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He Came Out Picture Perfect
Douglas S. Looney
June 04, 1984
A 'can't miss kid' in high school, Stefan Humphries didn't disappoint any profs or coaches at Michigan
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June 04, 1984

He Came Out Picture Perfect

A 'can't miss kid' in high school, Stefan Humphries didn't disappoint any profs or coaches at Michigan

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"Are you sure you're enjoying yourself?"

"I'm enjoying myself, Bo, but I've got to go study."

As gorgeous as Humphries' transcript is, it doesn't reflect his true academic excellence. At Michigan, an A plus is worth no more in GPA computation than an A, and Humphries earned nine A pluses to go with his 15 A's. "I didn't come to Michigan to get all A's," he says. "I came to learn." And, as you might suspect by now, he did it all in four years, a feat Duderstadt calls "very rare." Most Michigan engineering students take 4½ to five years to earn their degrees.

Humphries belongs to all kinds of honorary societies, including Tau Beta Pi, the engineering equivalent of Phi Beta Kappa, and ranks among the top 10% of the 1,081 graduating seniors in the engineering school. "He's as big mentally and humanly as he is physically," says Lee Quackenbush, assistant dean of the engineering school, and Humphries is 6'4", 262 pounds. The only documented dumb thing he ever did at Michigan occurred when he arrived as a freshman and was asked to fill out a form listing his "non-athletic activities, hobbies, interests." Wrote Humphries, "Swimming, tennis." In January, The Detroit News named him one of its 10 Michiganians of the Year, a list that included Lee Iacocca.

On the field, Humphries was, well, just as good. A three-year starter at offensive guard, he was an academic All-America twice, All-Big Ten twice and, last fall, AP first team All-America and a National Football Foundation and Hall of Fame Scholar. His play was brilliant, slipping only occasionally to merely terrific. Schembechler once said that Humphries was the only player on the squad who never had a bad game. Actually, against Illinois last fall, Humphries faltered—by his own standards—when he had the angle of his blocks wrong, but that was a mere blip.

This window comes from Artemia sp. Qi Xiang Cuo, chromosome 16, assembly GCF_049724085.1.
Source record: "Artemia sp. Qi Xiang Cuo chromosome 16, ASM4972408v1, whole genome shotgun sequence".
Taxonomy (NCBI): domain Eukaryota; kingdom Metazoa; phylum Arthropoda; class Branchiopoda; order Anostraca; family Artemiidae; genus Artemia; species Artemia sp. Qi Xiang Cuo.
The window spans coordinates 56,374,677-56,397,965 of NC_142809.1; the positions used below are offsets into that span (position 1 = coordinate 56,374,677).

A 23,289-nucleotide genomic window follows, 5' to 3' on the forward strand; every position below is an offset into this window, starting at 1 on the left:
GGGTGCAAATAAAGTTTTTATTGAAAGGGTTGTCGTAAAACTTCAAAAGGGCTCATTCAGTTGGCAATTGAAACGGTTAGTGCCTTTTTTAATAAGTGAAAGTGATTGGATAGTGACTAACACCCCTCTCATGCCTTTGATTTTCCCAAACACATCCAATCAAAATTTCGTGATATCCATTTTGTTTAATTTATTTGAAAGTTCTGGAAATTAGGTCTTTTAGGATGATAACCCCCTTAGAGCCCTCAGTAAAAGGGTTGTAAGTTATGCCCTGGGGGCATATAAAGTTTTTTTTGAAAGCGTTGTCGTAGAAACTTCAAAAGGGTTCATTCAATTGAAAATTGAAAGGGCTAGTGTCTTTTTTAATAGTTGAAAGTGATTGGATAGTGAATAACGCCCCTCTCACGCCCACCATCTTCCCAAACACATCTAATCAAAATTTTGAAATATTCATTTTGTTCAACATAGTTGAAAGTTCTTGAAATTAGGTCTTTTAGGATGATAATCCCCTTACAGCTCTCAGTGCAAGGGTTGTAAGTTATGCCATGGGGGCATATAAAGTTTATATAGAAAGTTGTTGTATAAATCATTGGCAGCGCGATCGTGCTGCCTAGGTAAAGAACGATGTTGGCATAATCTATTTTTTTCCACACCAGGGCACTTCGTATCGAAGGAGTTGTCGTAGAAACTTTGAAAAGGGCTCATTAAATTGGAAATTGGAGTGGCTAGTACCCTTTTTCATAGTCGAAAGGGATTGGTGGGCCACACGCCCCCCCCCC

Interior offensive-line coach Paul Schudel says that in grading most players it's simply a matter of asking, "Did he make the block or not?" With Humphries, however, the criteria were more stringent because he would make the block. "In his case, he might block a guy downfield for two or three yards," says Schudel, "but I'll decide that wasn't good enough—for Stefan." Last season, Humphries' average blocking grade was 76. In the Wolverine system 70 is considered good and 75 excellent. During one stretch, Humphries graded out at 91, 82, 81, 81 and 79.

Over the years Michigan has had a host of superior offensive linemen, including Dan Dierdorf, Reggie McKenzie, Jon Geisler, Bubba Paris, Ed Muransky, Dave Gallagher, Mark Donahue, Walt Downing and George Lilja. None was better than Humphries. No wonder Schembechler pushes back in his chair, props his feet on his desk, puffs jauntily on an awful-smelling cigar and chortles, "He's just a beautiful kid."

A beautiful kid heading for medical school—either Michigan or Northwestern in the NFL off-season—who says he might specialize in pediatrics or orthopedics. If he chooses the latter, he may use his engineering background to design artificial limbs. Says Humphries, "I like to work with somebody who can talk to me and tell me if I'm helping." First, though, he'll help the Chicago Bears, who drafted him in the third round. Knocking around his Ann Arbor apartment on draft day in a green scrub outfit, he was asked just after hearing from the Bears on the phone, "Are you satisfied with this?"

"You know I'd never be satisfied with being third in anything," said Humphries, "but it gives me that much more to work for." As a third-round selection, he can expect to receive something like $375,000 spread over three years. But Humphries doesn't brood over such things. As Duderstadt says, "He never loses sight of the fact that his primary objective is a medical career. He knows that his scholarly ability will stay with him." As opposed to his lateral speed, which, too soon, will desert him.

Bill Tobin, the Bears' director of player personnel, says, "First, we like his intelligence. Second, we like his stability and ability." What Tobin doesn't say is, third, never mind that the NFL in its wisdom selected 70 players ahead of Humphries, he'll be an All-Pro. You can bet the house and spouse on that one.

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